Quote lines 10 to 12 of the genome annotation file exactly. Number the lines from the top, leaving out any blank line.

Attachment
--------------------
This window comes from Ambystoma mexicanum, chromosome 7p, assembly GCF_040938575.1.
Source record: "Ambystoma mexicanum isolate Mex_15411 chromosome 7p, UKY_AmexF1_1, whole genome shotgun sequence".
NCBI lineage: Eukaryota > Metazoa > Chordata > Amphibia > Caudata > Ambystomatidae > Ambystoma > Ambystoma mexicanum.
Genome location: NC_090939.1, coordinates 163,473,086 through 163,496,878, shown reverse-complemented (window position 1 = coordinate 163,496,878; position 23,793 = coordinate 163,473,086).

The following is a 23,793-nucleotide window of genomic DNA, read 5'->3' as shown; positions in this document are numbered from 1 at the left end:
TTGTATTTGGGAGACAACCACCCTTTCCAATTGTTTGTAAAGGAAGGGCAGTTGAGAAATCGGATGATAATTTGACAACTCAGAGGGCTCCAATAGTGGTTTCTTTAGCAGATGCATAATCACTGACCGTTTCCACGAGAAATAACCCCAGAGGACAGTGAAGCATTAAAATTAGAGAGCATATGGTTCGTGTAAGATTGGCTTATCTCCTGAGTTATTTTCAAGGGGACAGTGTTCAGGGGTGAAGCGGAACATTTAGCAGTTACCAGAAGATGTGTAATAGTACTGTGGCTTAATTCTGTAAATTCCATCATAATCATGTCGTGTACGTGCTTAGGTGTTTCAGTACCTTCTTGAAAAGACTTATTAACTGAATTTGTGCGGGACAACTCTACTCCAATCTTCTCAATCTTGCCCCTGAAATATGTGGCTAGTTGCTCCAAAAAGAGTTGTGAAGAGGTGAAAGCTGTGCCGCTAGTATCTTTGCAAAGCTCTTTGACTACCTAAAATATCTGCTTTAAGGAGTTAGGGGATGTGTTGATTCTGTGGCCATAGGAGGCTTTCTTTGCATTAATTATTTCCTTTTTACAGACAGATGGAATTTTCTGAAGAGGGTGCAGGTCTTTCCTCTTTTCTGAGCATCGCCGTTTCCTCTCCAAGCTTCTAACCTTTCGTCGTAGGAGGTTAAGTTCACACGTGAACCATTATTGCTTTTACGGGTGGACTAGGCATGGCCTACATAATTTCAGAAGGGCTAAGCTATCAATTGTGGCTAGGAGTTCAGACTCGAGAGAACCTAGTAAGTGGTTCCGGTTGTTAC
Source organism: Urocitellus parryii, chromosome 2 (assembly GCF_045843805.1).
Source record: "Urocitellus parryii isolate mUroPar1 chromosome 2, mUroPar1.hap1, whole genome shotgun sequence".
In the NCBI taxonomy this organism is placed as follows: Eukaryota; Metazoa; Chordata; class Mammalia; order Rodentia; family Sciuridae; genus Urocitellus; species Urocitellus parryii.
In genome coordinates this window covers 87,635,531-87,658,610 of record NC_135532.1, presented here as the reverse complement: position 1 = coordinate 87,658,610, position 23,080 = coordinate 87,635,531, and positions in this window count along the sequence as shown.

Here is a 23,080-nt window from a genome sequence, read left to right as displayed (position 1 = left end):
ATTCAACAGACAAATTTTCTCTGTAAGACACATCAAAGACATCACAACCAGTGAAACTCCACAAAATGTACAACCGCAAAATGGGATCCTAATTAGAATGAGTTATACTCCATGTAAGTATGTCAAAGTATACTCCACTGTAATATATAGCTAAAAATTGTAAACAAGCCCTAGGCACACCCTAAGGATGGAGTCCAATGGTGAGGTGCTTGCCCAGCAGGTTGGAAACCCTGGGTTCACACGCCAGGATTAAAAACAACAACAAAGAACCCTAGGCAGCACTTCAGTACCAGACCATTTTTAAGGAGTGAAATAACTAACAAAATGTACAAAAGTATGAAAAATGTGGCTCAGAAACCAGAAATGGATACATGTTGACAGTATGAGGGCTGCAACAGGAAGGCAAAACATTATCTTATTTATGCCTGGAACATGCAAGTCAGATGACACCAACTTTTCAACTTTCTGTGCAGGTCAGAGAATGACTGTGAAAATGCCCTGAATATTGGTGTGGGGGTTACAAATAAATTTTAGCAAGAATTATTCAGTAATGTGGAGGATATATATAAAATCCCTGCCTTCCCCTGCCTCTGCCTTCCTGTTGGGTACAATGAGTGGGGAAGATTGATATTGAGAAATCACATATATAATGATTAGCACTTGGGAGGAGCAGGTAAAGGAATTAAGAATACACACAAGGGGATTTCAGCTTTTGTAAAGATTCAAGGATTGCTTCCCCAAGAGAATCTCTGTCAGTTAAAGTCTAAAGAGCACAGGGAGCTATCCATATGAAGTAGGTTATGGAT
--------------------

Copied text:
In genome coordinates this window covers 87,635,531-87,658,610 of record NC_135532.1, presented here as the reverse complement: position 1 = coordinate 87,658,610, position 23,080 = coordinate 87,635,531, and positions in this window count along the sequence as shown.

Here is a 23,080-nt window from a genome sequence, read left to right as displayed (position 1 = left end):
ATTCAACAGACAAATTTTCTCTGTAAGACACATCAAAGACATCACAACCAGTGAAACTCCACAAAATGTACAACCGCAAAATGGGATCCTAATTAGAATGAGTTATACTCCATGTAAGTATGTCAAAGTATACTCCACTGTAATATATAGCTAAAAATTGTAAACAAGCCCTAGGCACACCCTAAGGATGGAGTCCAATGGTGAGGTGCTTGCCCAGCAGGTTGGAAACCCTGGGTTCACACGCCAGGATTAAAAACAACAACAAAGAACCCTAGGCAGCACTTCAGTACCAGACCATTTTTAAGGAGTGAAATAACTAACAAAATGTACAAAAGTATGAAAAATGTGGCTCAGAAACCAGAAATGGATACATGTTGACAGTATGAGGGCTGCAACAGGAAGGCAAAACATTATCTTATTTATGCCTGGAACATGCAAGTCAGATGACACCAACTTTTCAACTTTCTGTGCAGGTCAGAGAATGACTGTGAAAATGCCCTGAATATTGGTGTGGGGGTTACAAATAAATTTTAGCAAGAATTATTCAGTAATGTGGAGGATATATATAAAATCCCTGCCTTCCCCTGCCTCTGCCTTCCTGTTGGGTACAATGAGTGGGGAAGATTGATATTGAGAAATCACATATATAATGATTAGCACTTGGGAGGAGCAGGTAAAGGAATTAAGAATACACACAAGGGGATTTCAGCTTTTGTAAAGATTCAAGGATTGCTTCCCCAAGAGAATCTCTGTCAGTTAAAGTCTAAAGAGCACAGGGAGCTATCCATATGAAGTAGGTTATGGAT